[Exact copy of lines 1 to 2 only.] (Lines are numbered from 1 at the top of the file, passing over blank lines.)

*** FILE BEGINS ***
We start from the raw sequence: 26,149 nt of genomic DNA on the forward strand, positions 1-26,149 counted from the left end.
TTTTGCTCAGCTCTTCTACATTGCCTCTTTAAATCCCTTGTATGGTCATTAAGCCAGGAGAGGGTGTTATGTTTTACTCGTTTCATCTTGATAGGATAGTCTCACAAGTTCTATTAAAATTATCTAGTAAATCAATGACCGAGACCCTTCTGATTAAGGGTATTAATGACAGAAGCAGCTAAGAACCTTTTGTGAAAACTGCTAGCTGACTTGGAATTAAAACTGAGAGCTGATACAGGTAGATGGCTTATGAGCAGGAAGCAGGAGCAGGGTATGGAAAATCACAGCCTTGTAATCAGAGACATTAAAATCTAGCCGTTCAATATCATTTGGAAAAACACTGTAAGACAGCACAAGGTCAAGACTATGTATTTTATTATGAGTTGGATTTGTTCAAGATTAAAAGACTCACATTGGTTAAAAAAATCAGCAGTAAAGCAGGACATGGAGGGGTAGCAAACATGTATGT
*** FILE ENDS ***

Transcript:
We start from the raw sequence: 26,149 nt of genomic DNA on the forward strand, positions 1-26,149 counted from the left end.
TTTTGCTCAGCTCTTCTACATTGCCTCTTTAAATCCCTTGTATGGTCATTAAGCCAGGAGAGGGTGTTATGTTTTACTCGTTTCATCTTGATAGGATAGTCTCACAAGTTCTATTAAAATTATCTAGTAAATCAATGACCGAGACCCTTCTGATTAAGGGTATTAATGACAGAAGCAGCTAAGAACCTTTTGTGAAAACTGCTAGCTGACTTGGAATTAAAACTGAGAGCTGATACAGGTAGATGGCTTATGAGCAGGAAGCAGGAGCAGGGTATGGAAAATCACAGCCTTGTAATCAGAGACATTAAAATCTAGCCGTTCAATATCATTTGGAAAAACACTGTAAGACAGCACAAGGTCAAGACTATGTATTTTATTATGAGTTGGATTTGTTCAAGATTAAAAGACTCACATTGGTTAAAAAAATCAGCAGTAAAGCAGGACATGGAGGGGTAGCAAACATGTATGT